Numerical analysis of the impact of longwall panel width on methane emissions and performance of gob gas ventholes.
Karacan CÖ; Diamond WP; Esterhuizen GS; Schatzel SJ
Proceedings of the International Coalbed Methane Symposium, 2005, Tuscaloosa, AL: University of Alabama, pp. 1-28
In coal mining, longwall mining is a preferred method to maximize production by extracting large blocks of coal that have been outlined with a set of development entries. In U.S. mines, longwall panels are typically 1,000 ft wide (with a continual trend toward even wider panels) and usually over 10,000 ft long. The increasing size of longwall panels, while helping to increase coal production, may also increase methane emissions because of the exposure of the mining environment to a larger area of fractured, gas-bearing strata. Thus, understanding the impact of increased panel widths on methane emissions and designing gob gas ventholes and bleeder systems accordingly can enhance the safety of underground workers by reducing their exposure to potentially explosive accumulations of methane/air mixtures. As part of its mine safety research program, NIOSH's Pittsburgh Research Laboratory has initiated a reservoir modeling effort to better understand the interaction of the various geotechnical factors influencing gas flow within and to the underground longwall mining environment. A focus of this modeling effort has been (1) the prediction of the incremental amount of methane emissions to be expected due to increasing longwall panel widths and (2) optimizing gob gas venthole completion practices to capture more of the gas in the subsided strata above longwall panels before it can enter the ventilation system of the underground workplace. The history-matching phase of the study has been carried out on a 1,250-ft-wide panel in the Pittsburgh Coalbed. Simulations have also been completed for a 1,450-ft-wide panel to estimate the incremental increase in methane emissions and the performance of current gob gas venthole placement configurations. Additional venthole placement configurations were simulated to investigation options for optimizing methane capture from the subsided strata above the wider longwall panel.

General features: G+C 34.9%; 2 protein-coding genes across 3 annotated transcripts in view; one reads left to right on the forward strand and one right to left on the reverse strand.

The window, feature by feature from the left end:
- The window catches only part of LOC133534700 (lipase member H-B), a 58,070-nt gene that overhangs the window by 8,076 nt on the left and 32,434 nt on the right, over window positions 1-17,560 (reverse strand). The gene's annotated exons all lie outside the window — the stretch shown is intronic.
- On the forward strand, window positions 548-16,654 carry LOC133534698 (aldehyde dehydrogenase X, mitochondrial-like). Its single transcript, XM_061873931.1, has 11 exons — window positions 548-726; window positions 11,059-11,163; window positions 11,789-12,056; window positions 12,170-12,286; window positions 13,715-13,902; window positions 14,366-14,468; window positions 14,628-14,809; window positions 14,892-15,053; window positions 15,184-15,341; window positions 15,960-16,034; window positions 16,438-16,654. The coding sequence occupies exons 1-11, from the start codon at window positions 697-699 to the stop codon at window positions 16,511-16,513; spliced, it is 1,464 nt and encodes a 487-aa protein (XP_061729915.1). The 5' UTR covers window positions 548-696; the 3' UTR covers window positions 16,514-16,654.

Underground-mining; Coal-mining; Longwall-mining; Methanes; Methane-control; Methane-drainage; Gases; Safety-research; Models; Geology; Ventilation; Computer-models; Explosion-prevention; Disaster-prevention; Mine-workers; Mine-disasters
NIOSH Pittsburgh Research Laboratory, P.O. Box 18070, Pittsburgh, PA 15236
Disease and Injury: Traumatic Injuries
Proceedings of the International Coalbed Methane Symposium